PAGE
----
Kicking-Off Virginia Wine Month with a VA Wine Overview (Part 3)

After a yummy lunch of cheese, bread, fruit, hummus, veggies, and chips paired with a delicious bottle of the 2007 Kluge Estate SP Blanc de Blanc ($25), the group was refreshed and ready to head off to our next round of tasting tables.  The first stop was Veritas Winery.  Veritas is a family-owned winery that opened at the foot of the Blue Ridge Mountains in June 2002.  There were 7 wines to taste at the festival, and the Sauvignon Blanc Reserve and the Claret were my favorites, by far.

2009 Veritas Sauvignon Blanc Reserve ($25)—very light in color; gooseberries, grapefruits, and green peppers; light body and nice acid; very New Zealand-like.
4 Corks

2009 Veritas Claret ($18)—55% Merlot, 30% Cabernet Franc, and 15% Petit Verdot grapes; blackberries, blackcurrant, cherries, and cooking spices; good tannins and body.
4 Corks

2009 Saddleback Chardonnay ($18)—apples and peaches with a hint of summer melons; light-to-medium body and medium acid; good, unoaked style.
3.5 Corks

2009 Veritas Cabernet Franc ($18)—blackberries, cherries, and black pepper; soft tannins and light-to-medium body.
3 Corks

2009 Veritas Merlot ($16)—raspberries and cherries with a touch of earth; soft tannins and medium body.
3 Corks

Red Star ($18)—cherries, raspberries, and strawberries; light body; ok, but not my style.
2.5 Corks

2009 Harlequin Chardonnay ($25)—apples and pears with a tough of something sweet without being a sweet wine; medium body and light acidity; lightly oaked, but missing the oaky wonderfulness.
2 Corks

After tasting the Veritas wines, we moved over one table to taste the wines from Villa Appalaccia Winery.  Villa Appalaccia is located close to the North Carolina and West Virginia borders in the Blue Ridge Mountains of Southwestern Virginia.  As the name suggests, they mainly grow Italian grapes—Sangiovese, Primitivo, Pinot Grigio, and Malvasia.  What stood out about Villa Appalaccia is that they are doing something different from most of the other Virginia wines by growing Italian grapes, and they like talking about that fact, so it will be interesting to see if they can turn their unique use of grapes into something bigger.  Admittedly, though, the wines are average.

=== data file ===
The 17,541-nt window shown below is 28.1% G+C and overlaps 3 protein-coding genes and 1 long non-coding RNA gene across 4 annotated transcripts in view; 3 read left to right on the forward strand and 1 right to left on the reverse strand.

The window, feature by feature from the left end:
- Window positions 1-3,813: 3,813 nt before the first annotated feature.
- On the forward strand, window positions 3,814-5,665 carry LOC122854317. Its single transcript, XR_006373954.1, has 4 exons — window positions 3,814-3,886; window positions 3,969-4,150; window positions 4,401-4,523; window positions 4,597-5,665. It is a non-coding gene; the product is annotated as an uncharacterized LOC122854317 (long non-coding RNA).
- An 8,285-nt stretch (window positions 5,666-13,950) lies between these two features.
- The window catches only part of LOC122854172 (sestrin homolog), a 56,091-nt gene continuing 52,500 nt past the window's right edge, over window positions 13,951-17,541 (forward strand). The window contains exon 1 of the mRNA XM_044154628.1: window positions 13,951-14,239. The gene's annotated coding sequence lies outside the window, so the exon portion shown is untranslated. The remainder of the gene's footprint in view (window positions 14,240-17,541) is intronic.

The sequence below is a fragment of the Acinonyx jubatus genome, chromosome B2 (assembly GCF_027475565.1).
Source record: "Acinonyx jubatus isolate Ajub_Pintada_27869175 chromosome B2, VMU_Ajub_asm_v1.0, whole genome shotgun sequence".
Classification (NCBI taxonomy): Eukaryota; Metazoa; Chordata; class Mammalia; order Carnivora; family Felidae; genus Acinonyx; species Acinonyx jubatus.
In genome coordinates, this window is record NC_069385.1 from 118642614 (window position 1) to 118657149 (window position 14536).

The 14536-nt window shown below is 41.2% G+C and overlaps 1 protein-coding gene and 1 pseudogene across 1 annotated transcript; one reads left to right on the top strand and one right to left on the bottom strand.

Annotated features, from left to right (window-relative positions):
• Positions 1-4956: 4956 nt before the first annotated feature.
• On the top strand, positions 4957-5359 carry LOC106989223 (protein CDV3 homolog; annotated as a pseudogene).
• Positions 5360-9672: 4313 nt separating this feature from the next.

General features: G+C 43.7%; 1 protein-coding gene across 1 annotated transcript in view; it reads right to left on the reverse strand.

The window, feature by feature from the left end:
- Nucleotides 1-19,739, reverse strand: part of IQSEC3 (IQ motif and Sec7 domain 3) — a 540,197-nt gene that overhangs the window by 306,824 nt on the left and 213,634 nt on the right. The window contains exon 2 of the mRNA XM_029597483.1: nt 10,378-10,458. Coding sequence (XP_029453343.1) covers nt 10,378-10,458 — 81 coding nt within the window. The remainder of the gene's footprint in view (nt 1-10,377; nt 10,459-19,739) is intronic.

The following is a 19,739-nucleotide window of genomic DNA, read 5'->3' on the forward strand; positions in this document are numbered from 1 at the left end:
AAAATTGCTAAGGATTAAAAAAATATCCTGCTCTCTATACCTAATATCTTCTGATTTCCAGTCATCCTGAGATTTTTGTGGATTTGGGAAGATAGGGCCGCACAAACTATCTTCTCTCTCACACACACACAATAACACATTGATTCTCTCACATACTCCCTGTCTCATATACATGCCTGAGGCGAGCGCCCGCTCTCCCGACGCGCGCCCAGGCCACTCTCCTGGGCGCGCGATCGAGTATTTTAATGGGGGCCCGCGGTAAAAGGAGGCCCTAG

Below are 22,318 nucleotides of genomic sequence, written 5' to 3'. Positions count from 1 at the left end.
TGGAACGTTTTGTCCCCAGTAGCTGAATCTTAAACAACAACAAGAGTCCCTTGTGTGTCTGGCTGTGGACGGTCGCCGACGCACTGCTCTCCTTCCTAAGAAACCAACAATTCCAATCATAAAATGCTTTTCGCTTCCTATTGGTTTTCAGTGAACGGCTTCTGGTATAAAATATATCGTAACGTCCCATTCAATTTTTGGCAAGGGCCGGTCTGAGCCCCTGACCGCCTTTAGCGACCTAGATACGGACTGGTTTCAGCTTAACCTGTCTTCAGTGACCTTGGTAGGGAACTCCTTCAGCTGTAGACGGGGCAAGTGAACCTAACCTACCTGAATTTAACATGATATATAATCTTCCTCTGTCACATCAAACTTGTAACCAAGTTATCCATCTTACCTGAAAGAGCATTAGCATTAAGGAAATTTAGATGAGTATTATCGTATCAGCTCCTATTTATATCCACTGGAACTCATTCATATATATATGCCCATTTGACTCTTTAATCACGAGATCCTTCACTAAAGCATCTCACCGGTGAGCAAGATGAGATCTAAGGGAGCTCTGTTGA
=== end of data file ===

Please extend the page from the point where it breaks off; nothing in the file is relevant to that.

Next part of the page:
2009 Simpatico ($15)—very floral with a touch of honey; the residual sweetness is usually not my style, but I enjoyed the freshness of this wine.
3.5 Corks

2007 Toscanello ($17)—cherries and red plums with a touch of cedar and tobacco; good acidity.
3.5 Corks

2008 Villa Appalaccia Winery Pinot Grigio ($15)—apples, pears, and mangos; light body.
3 Corks

2007 Villa Appalaccia Winery Primitivo ($18)—strawberries, raspberries, and a hint of pepper.
3 Corks

2007 Villa Appalaccia Winery Sangiovese ($17)—strawberries and spices; good acidity and light body.
3 Corks

2006 Villa Appalaccia Winery Cabernet Franc ($17)—black cherries and black plums; good body.
3 Corks

As we were walking away from the Villa Appalaccia table, one of the ladies in our group ran into a friend, so we absorbed the new couple into our group before heading over to the Unicorn Winery table.  I was excited about visiting Unicorn because I wanted my friends to taste their Chambourcin, a wine that another reader turned me on to (it’s particularly nice as an alternative to Chianti).  Unfortunately, Unicorn wasn’t showing their Chambourcin, but we had a good run with 6 of their other wines.  Their best seller, the Slightly Embarrassed, was well liked among the group.  I can see where people enjoy it, particularly on hot summer days, but even after tasting so many sweet, summery wines at the festival, they just aren’t my style.

2008 Unicorn Winery Chardonnay ($16)—apples, pears, and honeydew; medium body.
3 Corks

2008 Unicorn Winery Traminette ($15)—very subtle apples and honeydew; light body.
2.5 Corks

Table Rock White ($14)—honeydew and vanilla; touch of sweetness.
2.5 Corks

Slightly Embarrassed ($14)—cherries, strawberries, and raspberries; touch of sweetness.
2.5 Corks

2005 Unicorn Winery Merlot ($20)—cherries with a touch of pomegranate; light-to-medium body.
3 Corks

2005 Unicorn Winery Cabernet Sauvignon ($22)—cherries and raspberries; medium body.
3 Corks

*See Part 1 for reviews of Rosemont Vineyards and Winery, Delfosse Vineyards and Winery, and Kluge Estate Winery and Vineyard.
*See Part 2 for reviews of Tarara Winery, Davis Valley Winery, Wintergreen Winery, and Mountfair Vineyards.
*See Part 4 for reviews  of Cooper Vineyards, Cardinal Point Vineyard and Winery, Paradise Springs Winery, and Château Morrisette.

Trackbacks

Leave a Reply

Your email address will not be published. Required fields are marked *

CommentLuv badge